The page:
Future Brown

Future Brown - Future Brown
Critic Score
Based on 18 reviews
2015 Ratings: #571 / 925
User Score
Based on 24 ratings
February 24, 2015 / Release Date
LP / Format
Warp / Label
UK Bass / Genres
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The 405
While their debut may not present the immersive experience offered on recent projects by fellow Warp artists Flying Lotus, Clark, Rustie and even Eno/Hyde ... it doesn't cut corners or dumb down any of its vocal talent, which is certainly a tall order for such a project.
Rolling Stone
This timely set from four style-hungry producers recalls Elliott's turn-of-the-century heyday, with post-national street beats and an army of fresh MCs and singers. It feels like a genuine next-generation moment.
On the collective's self-titled debut, Future Brown successfully spotlight this myriad of influences over 11 tracks of futuristic musical hybridity.
Melding genres are one thing, but celebrating them is another thing entirely, and Future Brown succeeds in achieving their goal of a carefully wound declaration of musical independence.

Snip a few of the duds and maybe Future Brown would be one of the most consistently interesting and understandably weird debuts of the year.

Resident Advisor
Sometimes it works, sometimes it doesn't, but Fatima Al Qadiri, Nguzunguzu and J. Cush have delivered a surprisingly solid record with a global outlook and more than a few surprises up its sleeve.
If the project’s sense of purpose seems a bit scattershot on paper—it’s about everything and nothing, partying and post-postmodernism, global street music and the New York art world, commodity fetishism and basketball—that ambiguity is even more apparent in sound.
Tiny Mix Tapes
Despite their name and prevalent use of sonic histories from many of the world’s coolest cities, Future Brown’s self-titled debut is not a work that progresses these sounds into utopian futures, dystopian futures, or really any future.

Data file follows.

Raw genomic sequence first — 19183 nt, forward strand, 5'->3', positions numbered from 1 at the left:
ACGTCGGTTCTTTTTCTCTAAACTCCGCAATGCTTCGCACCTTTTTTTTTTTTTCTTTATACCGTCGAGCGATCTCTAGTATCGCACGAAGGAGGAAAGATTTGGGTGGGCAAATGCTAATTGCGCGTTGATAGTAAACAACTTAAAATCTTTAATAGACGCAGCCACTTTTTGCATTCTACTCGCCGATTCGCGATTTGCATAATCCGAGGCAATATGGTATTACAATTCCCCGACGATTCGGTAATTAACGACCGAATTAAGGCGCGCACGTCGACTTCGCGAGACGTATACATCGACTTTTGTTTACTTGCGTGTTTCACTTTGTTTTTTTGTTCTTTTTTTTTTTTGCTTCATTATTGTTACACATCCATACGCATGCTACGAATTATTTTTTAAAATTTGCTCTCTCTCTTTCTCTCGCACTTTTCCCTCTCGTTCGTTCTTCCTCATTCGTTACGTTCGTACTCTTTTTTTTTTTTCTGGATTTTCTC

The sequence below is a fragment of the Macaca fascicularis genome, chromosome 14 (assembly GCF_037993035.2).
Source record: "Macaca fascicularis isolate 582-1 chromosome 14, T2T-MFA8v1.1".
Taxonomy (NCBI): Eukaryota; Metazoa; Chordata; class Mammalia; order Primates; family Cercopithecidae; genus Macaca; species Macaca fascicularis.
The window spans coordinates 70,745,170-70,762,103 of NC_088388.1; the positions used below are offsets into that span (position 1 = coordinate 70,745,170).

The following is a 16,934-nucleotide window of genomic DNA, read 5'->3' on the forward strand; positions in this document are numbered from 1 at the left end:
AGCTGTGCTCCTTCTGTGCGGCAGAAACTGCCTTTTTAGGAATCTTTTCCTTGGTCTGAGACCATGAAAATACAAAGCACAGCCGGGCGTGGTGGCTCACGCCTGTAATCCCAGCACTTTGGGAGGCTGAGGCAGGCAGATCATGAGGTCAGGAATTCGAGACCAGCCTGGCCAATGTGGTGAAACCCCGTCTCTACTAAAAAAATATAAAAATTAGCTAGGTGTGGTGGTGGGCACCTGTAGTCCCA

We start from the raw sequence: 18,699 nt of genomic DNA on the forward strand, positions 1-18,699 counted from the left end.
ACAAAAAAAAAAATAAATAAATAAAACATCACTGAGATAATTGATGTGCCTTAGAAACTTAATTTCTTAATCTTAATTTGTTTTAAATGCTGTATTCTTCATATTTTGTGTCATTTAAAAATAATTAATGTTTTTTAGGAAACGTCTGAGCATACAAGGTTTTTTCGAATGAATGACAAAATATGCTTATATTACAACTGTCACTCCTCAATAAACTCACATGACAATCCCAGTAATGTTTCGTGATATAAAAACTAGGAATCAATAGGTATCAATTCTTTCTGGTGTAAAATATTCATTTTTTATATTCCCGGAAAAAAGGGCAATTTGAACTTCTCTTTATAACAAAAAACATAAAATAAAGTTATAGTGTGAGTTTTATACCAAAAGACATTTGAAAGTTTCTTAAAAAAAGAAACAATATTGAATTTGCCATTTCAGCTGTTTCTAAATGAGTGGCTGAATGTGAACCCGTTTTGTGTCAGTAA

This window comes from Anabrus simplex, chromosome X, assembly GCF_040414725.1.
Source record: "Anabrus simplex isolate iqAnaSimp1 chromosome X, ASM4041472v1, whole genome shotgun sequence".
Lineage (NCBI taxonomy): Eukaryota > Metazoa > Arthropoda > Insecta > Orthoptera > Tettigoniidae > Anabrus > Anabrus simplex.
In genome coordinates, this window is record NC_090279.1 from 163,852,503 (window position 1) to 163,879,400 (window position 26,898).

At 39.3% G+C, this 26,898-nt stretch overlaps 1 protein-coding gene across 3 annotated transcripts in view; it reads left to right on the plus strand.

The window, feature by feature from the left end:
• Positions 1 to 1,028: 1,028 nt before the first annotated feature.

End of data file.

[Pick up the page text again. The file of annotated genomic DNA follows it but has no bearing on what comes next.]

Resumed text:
Pretty Much Amazing
The issue is in direction, and the real issue is that there doesn’t seem to be any.
The mere thought of a project with this wide a scope is tantalizing, but the results are stilted and clinical more frequently than they are energizing.
A debut that really doesn't live up to the expectations, nor to the power of the names involved. What many expected to be a genre-bending project ended up turning into a would-be mainstream collection of songs that goes from latin-music to hip-hop to cheap dance music that despite its high pop appeal, doesn't impress.
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Year End Lists


Track List

  1. Room 302 (feat. Tink)
  2. Talkin Bandz (feat. Shawnna and DJ Victoriouz)
  3. Big Homie (feat. Sicko Mobb)
  4. No Apology (feat. Timberlee)
  5. Vernáculo (feat. Maluca)
  6. Dangerzone (feat. Kelela and Ian Isiah)
  7. Speng (feat. Riko Dan)
  8. Killing Time (feat. Johnny May Cash, YB and King Rell)
  9. MVP (feat. 3D Na'Tee and Tim Vocals)
  10. Asbestos (feat. Roachee, Prince Rapid and Dirty Danger)
  11. Wanna Party (feat. Tink)
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Added on: December 22, 2014